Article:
I have about 50 or 60 tools in a single executable file, and the executable starts pretty fast. I was thinking about givin it away in my website; however, I think i will get in trouble if i do so. Anyway, if you guys want a copy or want me to give a guide to create a single executable with all the tools you want, please let me know and i will start a threat with all the info.
BTw, if you are gonna create it yourself, do not create a executable bigger than 1.7 GB, for windows xp (32 bit) won;t be able to display the icon. The executable i have is about 700 MB in size
Posted 01 November 2008 - 02:59 PM
edit:a little expensive at $6,050.00 - $8,187.50 though for the new thinapp version
Edited by dinscurge, 01 November 2008 - 03:05 PM.
Posted 04 November 2008 - 07:08 PM
I've found use for Teamviewer though, its handy to just see your computer back at home in under 30 seconds after plugging in.
Then I've got another flash drive that for quite a wile had a debian linux boot and go operating system on it... Unfortunetly amature dicking around with it (Slowly recreating every bit of it in my spare time to try to learn it) was its downfall and it no longer boots. I do however still cary it because its got handy compilers and code editor installers on it.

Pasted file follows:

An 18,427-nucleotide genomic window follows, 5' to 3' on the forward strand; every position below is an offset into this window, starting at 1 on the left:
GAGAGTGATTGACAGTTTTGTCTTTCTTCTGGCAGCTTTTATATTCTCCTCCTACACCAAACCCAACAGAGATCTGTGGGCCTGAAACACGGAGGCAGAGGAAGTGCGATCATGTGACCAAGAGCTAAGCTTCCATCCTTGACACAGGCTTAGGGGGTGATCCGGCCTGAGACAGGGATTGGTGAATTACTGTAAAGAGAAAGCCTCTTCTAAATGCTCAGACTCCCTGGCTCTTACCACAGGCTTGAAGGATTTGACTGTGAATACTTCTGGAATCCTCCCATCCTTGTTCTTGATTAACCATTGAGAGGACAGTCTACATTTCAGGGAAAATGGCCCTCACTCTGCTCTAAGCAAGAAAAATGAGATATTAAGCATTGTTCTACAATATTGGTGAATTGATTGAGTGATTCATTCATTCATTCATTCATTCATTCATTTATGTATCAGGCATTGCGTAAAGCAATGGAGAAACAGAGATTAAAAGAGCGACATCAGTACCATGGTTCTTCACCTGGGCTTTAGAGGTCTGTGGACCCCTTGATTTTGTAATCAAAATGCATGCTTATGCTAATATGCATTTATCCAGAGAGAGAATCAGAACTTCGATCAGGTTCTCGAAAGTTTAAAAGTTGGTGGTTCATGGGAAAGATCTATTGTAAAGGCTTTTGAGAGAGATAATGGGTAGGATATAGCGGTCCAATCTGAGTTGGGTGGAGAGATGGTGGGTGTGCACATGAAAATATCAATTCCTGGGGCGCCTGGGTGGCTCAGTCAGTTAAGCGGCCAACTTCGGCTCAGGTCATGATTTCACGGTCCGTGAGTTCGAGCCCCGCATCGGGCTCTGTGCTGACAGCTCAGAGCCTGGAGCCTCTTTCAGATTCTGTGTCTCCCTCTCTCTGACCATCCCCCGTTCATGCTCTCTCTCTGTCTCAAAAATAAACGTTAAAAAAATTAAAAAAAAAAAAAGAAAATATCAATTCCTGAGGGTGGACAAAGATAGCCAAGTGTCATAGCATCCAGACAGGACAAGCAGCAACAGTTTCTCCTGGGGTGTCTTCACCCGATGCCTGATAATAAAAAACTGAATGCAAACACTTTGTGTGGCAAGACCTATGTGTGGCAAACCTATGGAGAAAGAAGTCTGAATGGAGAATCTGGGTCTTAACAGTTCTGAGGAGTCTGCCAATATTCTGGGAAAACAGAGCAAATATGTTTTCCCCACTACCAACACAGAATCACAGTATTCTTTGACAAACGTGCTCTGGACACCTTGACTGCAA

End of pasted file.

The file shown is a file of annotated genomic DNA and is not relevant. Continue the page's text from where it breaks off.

Then, thanks to thinkgeek.com, I've got a nice watch with some memory on it. I astound friends and colleages when I use it for day to day work (Transfer of text files, spreadsheets, and other things one might transfer) as well as several time passing games that allow more then one person on the same keyboard. Recently I've added a few files of the infectious/nefarious type to it due to the repeated use of school computers that failed to give access to the net without administrative use...